During his more than 35 years as a union representative, Schofield’s community service efforts have continued to grow. He has recruited hundreds of walkers for Foodshare’s Walk Against Hunger and the March of Dimes WalkAmerica. He has organized and encouraged support for United Way supported drives for food, coats and toys. In 1994, he joined United Way of the Capital Area’s board of directors where he says he began to learn about the many United Way supported programs and services that are available to his co-workers and to the community at-large.
Since 2002, Schofield has been co-chairman of the Pratt & Whitney workplace campaign which has raised the largest amount of dollars in a single workplace for the last several years. In 2005 and 2006, he joined the United Way Community Campaign cabinet as labor representative. In that capacity, he has continued to raise awareness among local labor organizations about the campaign and the many programs and services it supports.
“The knowledge I gain from my United Way involvement is invaluable in my work,” says Schofield. “I’ve learned how to direct people to basic human needs like food and shelter; to financial literacy, childcare referrals, domestic, drug and alcohol abuse counseling and so much more.”
Schofield’s commitment to helping others is apparent in his ongoing efforts to learn and do more. In the last decade he has studied drug and alcohol rehabilitation counseling and earned credentials as a Certified Employee Assistance Professional, a Certified Labor Assistance Professional and a Substance Abuse Professional. He founded and is president of the Connecticut Chapter of Labor Assistance Professionals. In 2007, he was given an appointment as one of the Labor Committee members of the Employee Assistance Professionals Association.
During the Annual Meeting, outgoing board chair Chandler J. Howard passed the gavel to incoming board chair
Raymond P. Necci. Howard, president and CEO of First City Fund Corporation, has served on the board since 1996. In 2002, he chaired the United Way Community Campaign, which raised $27 million. Raymond P. Necci, president & COO of CL&P and Yankee Gas, Northeast Utilities Systems, has served on the United Way board since 2005 and a member of the United Way Community Campaign Cabinet since 2003.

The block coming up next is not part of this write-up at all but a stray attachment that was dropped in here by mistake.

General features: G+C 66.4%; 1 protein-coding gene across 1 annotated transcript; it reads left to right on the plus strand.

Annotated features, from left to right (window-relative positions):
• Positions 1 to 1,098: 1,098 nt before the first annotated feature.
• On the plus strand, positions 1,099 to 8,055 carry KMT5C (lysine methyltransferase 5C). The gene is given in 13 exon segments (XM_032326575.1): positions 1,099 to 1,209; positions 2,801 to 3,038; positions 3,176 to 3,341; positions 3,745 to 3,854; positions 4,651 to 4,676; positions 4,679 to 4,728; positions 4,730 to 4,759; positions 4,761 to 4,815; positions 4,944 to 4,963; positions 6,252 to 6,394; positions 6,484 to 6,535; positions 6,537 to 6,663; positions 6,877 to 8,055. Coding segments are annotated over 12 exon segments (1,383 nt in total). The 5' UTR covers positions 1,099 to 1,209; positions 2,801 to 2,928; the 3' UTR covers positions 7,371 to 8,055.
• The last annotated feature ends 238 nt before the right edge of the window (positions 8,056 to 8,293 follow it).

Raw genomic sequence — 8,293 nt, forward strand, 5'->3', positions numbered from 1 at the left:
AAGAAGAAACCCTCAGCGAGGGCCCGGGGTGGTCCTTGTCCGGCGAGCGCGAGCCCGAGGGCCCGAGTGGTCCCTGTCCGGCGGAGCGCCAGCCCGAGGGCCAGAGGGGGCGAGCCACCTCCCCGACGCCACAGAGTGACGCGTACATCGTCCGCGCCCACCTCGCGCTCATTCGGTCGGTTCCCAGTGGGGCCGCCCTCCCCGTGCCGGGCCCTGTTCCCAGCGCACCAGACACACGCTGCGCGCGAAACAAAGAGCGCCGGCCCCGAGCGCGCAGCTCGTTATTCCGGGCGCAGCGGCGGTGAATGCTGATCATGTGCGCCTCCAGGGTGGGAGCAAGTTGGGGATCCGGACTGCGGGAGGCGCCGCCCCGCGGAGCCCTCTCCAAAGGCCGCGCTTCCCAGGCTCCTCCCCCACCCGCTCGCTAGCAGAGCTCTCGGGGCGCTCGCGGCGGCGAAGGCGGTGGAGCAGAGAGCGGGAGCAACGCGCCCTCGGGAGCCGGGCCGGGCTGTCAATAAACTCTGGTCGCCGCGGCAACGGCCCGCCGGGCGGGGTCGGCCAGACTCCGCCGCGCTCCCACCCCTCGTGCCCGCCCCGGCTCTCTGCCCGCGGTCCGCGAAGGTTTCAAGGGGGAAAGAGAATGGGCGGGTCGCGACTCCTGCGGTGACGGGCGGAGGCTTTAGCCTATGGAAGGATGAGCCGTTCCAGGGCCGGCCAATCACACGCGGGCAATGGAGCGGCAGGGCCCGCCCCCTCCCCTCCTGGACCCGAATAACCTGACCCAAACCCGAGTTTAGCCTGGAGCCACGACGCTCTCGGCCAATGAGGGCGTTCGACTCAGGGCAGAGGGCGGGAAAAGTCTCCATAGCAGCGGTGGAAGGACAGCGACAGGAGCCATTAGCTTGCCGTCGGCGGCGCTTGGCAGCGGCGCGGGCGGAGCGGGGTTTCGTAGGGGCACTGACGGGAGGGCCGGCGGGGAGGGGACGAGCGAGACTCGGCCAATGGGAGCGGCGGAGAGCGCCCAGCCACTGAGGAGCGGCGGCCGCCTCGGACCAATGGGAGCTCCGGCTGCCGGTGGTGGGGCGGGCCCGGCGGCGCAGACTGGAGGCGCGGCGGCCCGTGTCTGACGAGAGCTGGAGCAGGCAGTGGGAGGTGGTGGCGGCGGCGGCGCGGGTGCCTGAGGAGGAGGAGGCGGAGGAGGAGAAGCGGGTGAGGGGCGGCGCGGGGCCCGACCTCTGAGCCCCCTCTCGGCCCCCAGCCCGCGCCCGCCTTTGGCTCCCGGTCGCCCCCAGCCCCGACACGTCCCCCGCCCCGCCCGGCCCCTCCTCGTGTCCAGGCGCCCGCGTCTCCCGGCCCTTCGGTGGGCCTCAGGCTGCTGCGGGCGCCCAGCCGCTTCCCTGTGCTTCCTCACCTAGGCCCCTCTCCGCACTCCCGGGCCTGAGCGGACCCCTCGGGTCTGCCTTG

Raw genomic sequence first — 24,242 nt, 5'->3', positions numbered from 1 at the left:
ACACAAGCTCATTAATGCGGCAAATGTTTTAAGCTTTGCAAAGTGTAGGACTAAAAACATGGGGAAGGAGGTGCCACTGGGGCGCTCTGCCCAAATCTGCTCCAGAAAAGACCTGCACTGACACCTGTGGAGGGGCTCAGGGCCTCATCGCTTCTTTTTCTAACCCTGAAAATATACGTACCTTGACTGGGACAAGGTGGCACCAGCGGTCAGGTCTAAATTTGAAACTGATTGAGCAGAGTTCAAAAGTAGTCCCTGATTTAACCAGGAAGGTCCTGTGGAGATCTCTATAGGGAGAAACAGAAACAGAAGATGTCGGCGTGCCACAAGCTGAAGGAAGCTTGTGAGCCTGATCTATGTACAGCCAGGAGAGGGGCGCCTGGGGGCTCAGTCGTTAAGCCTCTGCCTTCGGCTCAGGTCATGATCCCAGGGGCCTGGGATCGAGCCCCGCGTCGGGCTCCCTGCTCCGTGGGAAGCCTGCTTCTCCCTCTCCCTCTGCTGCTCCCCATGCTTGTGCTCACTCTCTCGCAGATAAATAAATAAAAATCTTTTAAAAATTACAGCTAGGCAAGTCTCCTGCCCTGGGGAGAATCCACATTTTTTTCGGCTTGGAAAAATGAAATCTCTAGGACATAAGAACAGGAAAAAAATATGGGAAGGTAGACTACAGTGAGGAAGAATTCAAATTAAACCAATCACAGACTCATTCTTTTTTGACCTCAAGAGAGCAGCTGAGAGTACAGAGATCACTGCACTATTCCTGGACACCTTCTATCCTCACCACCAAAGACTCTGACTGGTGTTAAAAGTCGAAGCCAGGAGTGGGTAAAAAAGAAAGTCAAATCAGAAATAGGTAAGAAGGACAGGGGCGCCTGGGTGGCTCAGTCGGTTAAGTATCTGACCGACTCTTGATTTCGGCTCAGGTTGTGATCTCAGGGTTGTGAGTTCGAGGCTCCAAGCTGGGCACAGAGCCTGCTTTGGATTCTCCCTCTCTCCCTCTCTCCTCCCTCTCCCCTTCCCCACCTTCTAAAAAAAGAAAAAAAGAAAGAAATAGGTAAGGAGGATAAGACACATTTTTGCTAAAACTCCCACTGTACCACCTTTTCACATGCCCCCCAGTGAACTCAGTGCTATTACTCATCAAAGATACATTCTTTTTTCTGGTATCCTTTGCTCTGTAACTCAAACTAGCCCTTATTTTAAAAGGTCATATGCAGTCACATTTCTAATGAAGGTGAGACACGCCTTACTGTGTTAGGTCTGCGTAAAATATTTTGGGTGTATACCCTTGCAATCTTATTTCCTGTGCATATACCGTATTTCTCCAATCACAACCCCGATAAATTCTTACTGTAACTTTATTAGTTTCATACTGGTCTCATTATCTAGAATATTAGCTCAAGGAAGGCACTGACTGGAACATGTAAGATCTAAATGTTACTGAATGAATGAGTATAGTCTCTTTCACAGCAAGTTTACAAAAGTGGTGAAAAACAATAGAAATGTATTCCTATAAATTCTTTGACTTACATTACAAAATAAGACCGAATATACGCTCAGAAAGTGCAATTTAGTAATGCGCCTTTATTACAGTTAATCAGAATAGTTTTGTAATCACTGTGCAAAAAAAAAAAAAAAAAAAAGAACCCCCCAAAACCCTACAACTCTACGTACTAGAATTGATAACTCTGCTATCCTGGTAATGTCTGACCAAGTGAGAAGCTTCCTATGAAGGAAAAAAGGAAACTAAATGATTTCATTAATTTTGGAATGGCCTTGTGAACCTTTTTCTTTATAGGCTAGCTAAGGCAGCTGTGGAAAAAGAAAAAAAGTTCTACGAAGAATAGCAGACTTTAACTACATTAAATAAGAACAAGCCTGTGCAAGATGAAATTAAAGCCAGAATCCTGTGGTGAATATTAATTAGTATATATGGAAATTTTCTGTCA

Board members elected during the meeting were:
Nancy Bernstein (Women’s Health/Evolution Benefits)
Howard Carver (Avon, CT)
Susan Christensen (Fox 61)
Sean Egan (KPMG LLP)
Kevin Flaherty (Sovereign Bank)
Laurie Londergan (Deloitte and Touche LLP)
John Patrick (TD Banknorth Connecticut)
Paul Pita (Pita Communications)
Christopher Wilkos (The Phoenix Companies, Inc.)
As a nonprofit organization, United Way has been meeting human care needs and taking a leadership role in changing lives and improving community conditions in the Capital Area for 82 years.
In 1924, United Way’s first fund-raising campaign goal was to raise $313,092 for 24 member health and human service agencies. That goal was surpassed by 20 percent, setting the stage for an 82-year tradition of support that continues today. In 2006, the United Way Community Campaign raised $26,775,731, exceeding the goal by nearly $600,000.
United Way of the Capital Area Working Families Initiative
United Way of the Capital
Area (UWCA) launched the Working Families Initiative on
Thursday, January 25, 2007 to increase awareness of the challenges
faced by hardworking families and, together with community
volunteers, provide practical steps that can lead to financial
stability. UWCA is committed to changing lives to improve community
conditions while also ensuring that basic human needs are met.